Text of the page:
Wisconsin: Barnes Confirmed; Michels Defeats Kleefisch — Wisconsin Democratic voters confirmed that Lt. Gov. Mandela Barnes will be their candidate to oppose Sen. Ron Johnson (R). With his three major opponents dropping out of the race within the past two weeks and all endorsing Barnes as a show of party unity, the lieutenant governor captured 77 percent-plus of the Democratic primary vote. Sen. Johnson topped 83 percent in the Republican primary.

Finally, the lone competitive Wisconsin House primary also resulted as expected. State Sen. Brad Pfaff (D-La Crosse) recorded a 39 percent plurality victory over three opponents to win his party’s nomination for the open 3rd District House seat of retiring Rep. Ron Kind (D-La Crosse). Sen. Pfaff earned Rep. Kind’s endorsement as his successor.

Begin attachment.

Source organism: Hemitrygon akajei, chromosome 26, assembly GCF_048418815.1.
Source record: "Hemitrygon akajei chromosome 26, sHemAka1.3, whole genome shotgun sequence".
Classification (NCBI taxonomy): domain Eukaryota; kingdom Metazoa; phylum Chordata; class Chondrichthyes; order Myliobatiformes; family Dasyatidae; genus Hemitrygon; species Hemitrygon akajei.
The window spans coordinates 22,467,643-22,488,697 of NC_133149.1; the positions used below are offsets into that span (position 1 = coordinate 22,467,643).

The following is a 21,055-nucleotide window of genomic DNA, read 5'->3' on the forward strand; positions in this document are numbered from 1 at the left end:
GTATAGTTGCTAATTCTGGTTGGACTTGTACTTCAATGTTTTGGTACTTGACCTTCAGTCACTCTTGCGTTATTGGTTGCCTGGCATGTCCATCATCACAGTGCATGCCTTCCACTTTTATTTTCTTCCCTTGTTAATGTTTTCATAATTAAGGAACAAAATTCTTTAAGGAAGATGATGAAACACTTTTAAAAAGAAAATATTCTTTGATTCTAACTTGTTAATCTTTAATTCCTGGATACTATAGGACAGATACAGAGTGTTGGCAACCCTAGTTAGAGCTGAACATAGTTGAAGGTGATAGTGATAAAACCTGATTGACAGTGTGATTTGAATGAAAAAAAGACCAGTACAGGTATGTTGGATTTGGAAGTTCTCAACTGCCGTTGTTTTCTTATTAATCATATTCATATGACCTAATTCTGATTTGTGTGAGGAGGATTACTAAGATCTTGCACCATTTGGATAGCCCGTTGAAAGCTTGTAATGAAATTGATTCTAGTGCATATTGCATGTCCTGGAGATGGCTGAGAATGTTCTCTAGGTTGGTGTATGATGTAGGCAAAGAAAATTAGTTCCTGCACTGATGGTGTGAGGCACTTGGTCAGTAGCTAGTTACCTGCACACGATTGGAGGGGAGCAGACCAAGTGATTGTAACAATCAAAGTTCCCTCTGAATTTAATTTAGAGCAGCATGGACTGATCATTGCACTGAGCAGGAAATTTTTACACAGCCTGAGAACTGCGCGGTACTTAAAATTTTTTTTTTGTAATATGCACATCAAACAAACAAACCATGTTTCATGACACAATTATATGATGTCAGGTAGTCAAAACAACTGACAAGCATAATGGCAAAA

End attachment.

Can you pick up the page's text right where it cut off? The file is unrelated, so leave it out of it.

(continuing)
Republican Derrick Van Orden, a retired Navy SEAL who held Rep. Kind to a tight 51-49 percent re-election win in 2020, returns in another attempt to capture the seat. Van Orden was unopposed in last night’s election. Winning this seat in November becomes a must for Republican House majority prospects in the fall.

PA GOP Senate Recount Continues; Wisconsin Dem Primary Tightening; House Races News

Dr. Mehmet Oz (left) leads former hedge fund CEO David McCormick by 902 votes.

By Jim Ellis — June 2, 2022

Senate